If you have looked at the various tutorials on drawing in Tableau, you would have noticed a commonly used technique called Data Densification. While I used this topic, the vast majority of my questions and emails are related to this and more importantly how can developers perform data densification on their own data sets. In this article, I will go through what Data Densification is in-depth and how we can apply this to our data sets and SQL statements.

Data Densification

Densification is defined by Websters as increasing the density of something. Data Densification is therefore to increase the density of data. In real-terms it means adding additional data points for our data set.

So let us build our knowledge of densification by going through an example by loading the following data into Tableau Desktop / Public.

Value
0
360

Once loaded

  • Right-click and convert Value into a Dimension
  • Drag Value onto Rows.

You will see the following:

As you can see we now have two data points, but what if we want additional data points, for example, we want evenly spaced data points between 0 and 360?

  • Right-click on Value, go to Create and select Bins.
    • Set New field name to Value (bin).
    • Set Size of bins to 20.
    • Click OK.
  • Replace Value with Value (Bin).
    • Right-click on the object and ensure that Show Missing Values is selected.

You should see the following:

As you can see we have created what appears to be additional data points. However, if we drag Value into Text we get the following:

As you can see this is not entirely desired, but that is because there are only two values in our data set regardless of the Bins splits. Now let us do the following:

  • Create a Calculated Field called Index with the following formula: INDEX()-1.
  • Drag Index onto Text.

You will now get the following:

Because we are now using the INDEX Table Calculation we can now create additional points that we can work with for additional calculations. Now we are going to draw something to demonstrate the possibilities.

  • Right-click on Value (bin) and select Edit.
    • Set Size of bins to 1.
    • Click OK.
  • Create a new Calculated Field called Y with the following formula: SIN(RADIANS([Index]))
  • Clear a new Worksheet.
    • Change the Mark Type to Line.
    • Drag Value (bin) to Columns.
      • Right-click on the object and ensure that Show Missing Values is selected.
      • Drag this object onto Detail.
    • Drag Index onto Columns.
      • Right-click on this object, go to Compute Using and select Value (bin).
    • Drag Y onto Rows.
      • Right-click on this object, go to Compute Using and select Value (bin).

If all goes well you should now see teh following:

Note: the compute using ensures that Value (bin) is our visualisation by the Index and Y Table Calculations.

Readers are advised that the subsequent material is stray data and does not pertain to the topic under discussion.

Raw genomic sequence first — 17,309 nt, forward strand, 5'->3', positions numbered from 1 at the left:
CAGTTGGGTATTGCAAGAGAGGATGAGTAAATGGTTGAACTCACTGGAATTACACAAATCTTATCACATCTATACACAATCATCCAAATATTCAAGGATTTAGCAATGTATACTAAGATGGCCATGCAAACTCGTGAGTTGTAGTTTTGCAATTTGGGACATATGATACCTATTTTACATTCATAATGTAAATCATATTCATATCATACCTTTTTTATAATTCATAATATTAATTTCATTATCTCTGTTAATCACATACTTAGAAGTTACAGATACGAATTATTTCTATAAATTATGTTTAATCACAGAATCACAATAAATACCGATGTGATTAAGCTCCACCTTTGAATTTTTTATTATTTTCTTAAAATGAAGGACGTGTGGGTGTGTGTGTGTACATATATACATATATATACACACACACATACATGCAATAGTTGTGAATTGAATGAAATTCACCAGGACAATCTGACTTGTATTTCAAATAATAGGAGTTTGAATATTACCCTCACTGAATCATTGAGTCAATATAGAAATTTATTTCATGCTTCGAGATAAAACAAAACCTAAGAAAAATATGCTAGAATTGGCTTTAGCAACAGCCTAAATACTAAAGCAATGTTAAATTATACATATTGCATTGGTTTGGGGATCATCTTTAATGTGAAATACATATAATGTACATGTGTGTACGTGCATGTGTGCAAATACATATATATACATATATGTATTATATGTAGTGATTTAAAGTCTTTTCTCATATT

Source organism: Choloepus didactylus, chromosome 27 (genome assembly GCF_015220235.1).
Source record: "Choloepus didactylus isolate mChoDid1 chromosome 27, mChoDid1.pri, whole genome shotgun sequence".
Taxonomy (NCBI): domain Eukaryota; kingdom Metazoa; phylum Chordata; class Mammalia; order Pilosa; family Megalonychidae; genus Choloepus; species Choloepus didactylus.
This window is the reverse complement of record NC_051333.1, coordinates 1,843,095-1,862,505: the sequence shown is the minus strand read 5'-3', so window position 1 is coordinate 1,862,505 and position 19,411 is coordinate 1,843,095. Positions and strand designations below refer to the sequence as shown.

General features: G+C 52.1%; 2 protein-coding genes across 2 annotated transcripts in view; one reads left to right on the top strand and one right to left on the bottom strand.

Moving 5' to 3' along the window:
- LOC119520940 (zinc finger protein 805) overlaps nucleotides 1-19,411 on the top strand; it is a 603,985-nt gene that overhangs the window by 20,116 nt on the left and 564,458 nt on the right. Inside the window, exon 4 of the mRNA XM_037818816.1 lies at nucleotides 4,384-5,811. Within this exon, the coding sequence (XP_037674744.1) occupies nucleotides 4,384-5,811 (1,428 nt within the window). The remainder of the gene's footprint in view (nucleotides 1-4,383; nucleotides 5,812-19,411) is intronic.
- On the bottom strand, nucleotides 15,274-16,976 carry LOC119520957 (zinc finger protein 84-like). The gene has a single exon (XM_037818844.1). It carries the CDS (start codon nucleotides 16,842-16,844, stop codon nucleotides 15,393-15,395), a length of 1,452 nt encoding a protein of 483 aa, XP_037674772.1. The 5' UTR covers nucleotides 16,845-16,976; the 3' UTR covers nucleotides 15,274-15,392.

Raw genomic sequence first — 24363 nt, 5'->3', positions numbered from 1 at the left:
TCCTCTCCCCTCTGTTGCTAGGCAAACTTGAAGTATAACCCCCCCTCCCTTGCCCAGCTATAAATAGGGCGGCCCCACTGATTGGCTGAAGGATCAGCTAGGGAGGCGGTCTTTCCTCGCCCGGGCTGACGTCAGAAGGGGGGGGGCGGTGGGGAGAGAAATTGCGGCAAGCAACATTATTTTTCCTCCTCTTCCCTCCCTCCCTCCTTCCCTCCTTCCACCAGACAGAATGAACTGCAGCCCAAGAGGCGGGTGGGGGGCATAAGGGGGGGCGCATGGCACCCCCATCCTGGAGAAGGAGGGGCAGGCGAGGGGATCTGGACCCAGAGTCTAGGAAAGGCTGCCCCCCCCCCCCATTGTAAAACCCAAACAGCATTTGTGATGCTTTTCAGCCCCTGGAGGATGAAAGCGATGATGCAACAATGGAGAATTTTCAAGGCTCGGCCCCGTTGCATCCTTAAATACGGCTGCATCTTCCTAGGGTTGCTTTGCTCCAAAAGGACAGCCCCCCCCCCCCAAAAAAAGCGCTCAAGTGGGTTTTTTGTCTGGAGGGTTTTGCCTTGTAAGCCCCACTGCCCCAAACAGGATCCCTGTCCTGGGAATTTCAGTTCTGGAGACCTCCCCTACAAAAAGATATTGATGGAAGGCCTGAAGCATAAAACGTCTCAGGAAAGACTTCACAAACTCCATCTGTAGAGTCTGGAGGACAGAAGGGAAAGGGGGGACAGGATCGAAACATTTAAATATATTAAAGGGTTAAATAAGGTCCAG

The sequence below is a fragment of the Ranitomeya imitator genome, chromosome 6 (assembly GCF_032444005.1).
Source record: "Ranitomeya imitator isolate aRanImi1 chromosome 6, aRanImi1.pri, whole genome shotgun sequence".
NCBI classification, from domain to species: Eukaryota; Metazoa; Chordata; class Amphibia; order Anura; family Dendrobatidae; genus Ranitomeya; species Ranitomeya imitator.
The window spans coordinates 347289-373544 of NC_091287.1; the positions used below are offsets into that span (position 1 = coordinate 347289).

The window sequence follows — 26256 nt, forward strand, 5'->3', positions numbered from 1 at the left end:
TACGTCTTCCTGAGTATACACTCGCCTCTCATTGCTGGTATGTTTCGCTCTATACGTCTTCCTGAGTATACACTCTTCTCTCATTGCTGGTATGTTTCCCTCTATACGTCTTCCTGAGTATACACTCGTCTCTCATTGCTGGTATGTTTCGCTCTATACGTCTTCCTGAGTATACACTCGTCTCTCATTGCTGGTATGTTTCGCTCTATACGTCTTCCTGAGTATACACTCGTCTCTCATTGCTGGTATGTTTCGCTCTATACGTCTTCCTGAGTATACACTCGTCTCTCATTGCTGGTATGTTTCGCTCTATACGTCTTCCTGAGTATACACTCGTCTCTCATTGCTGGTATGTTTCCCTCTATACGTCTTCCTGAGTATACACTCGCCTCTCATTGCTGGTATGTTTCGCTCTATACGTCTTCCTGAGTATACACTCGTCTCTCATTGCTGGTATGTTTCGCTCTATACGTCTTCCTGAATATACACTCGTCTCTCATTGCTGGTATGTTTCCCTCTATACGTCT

In this example, we are drawing a simple SIN curve, however, the following was drawn using the same data set.

Data Set Preparation

Thus far, we have explored the ability to create additional data points. If you have had a chance to go through some of my drawing tutorials, you would see something like the following:

CountryValuePath
United Kingdom801
United Kingdom80360
United States1001
United States100360
Germany1501
Germany150360

As you can see, we have two rows per data file, as we have a Path column that will enable our Data Densification. We will need to get our data into this shape, and for the rest of this article, we will look on how you can do this in Tableau and SQL.

Database Tables / Database Cartesian Join

Create a database table called Data as

CountryValue
United Kingdom80
United States100
Germany150

Create a database table called Densification as:

Path
0
360

Perform a Cartesian join at a Database level / or Custom SQL in Tableau by writting the following:

SELECT
	*
FROM
	Data
	JOIN Densification

As you have not specified a join condition, you will perform a Cartesian join between the two data sources, which is where all the records in Data will join with all the records in the Densification table.

Be extremely careful with Cartesian Joins. If you have 1,000 records in table A and 1,000 records in table B and perform a Cartesian Join, your result will have 1,000,000 records.

Note: This will require the creation of an additional Densification Table in the database which could be troublesome.

Database Table / Tableau Cartesian Join

You cannot perform the Cartesian join within Tableau as they only allow INNER LEFT, RIGHT and OUTER. However, we can use a workaround which requires a slight modification to our tables slightly. Create a database table called Data as

CountryValueLink
United Kingdom801
United States1001
Germany1501

Create a database table called Densification as

PathLink
01
3601

Load both tables in Tableau and perform an INNER join using the LINK columns to create the desired results.

Custom SQL in Tableau

This is actually my favourite technique as it does not require a Densification table to be created. Create a database table called Data as

CountryValue
United Kingdom80
United States100
Germany150

In Tableau, write the following Custom SQL Statement:

SELECT
	* 
FROM 
	Data
	JOIN (SELECT 1 as PATH UNION SELECT 360) Densification

The following will create us our desired results.

Summary

I hope you all enjoyed this article as much as I enjoyed writing it, if so, please do share this article with fellow Tableau addicts and spread the love. Do let me know if you experienced any issues recreating this Visualisation, and as always, please leave a comment below or reach out to me on Twitter @Tableau_Magic.

4 COMMENTS

  1. Hi Thanks for the great viz, I tried to generate Path and position using LOD
    if [Id]= {FIXED [Party],[Type]: MIN([Id])}then 360 else 1 end
    However, I did not succeed to get the right numbers as shown on the website. any hints?
    thanks

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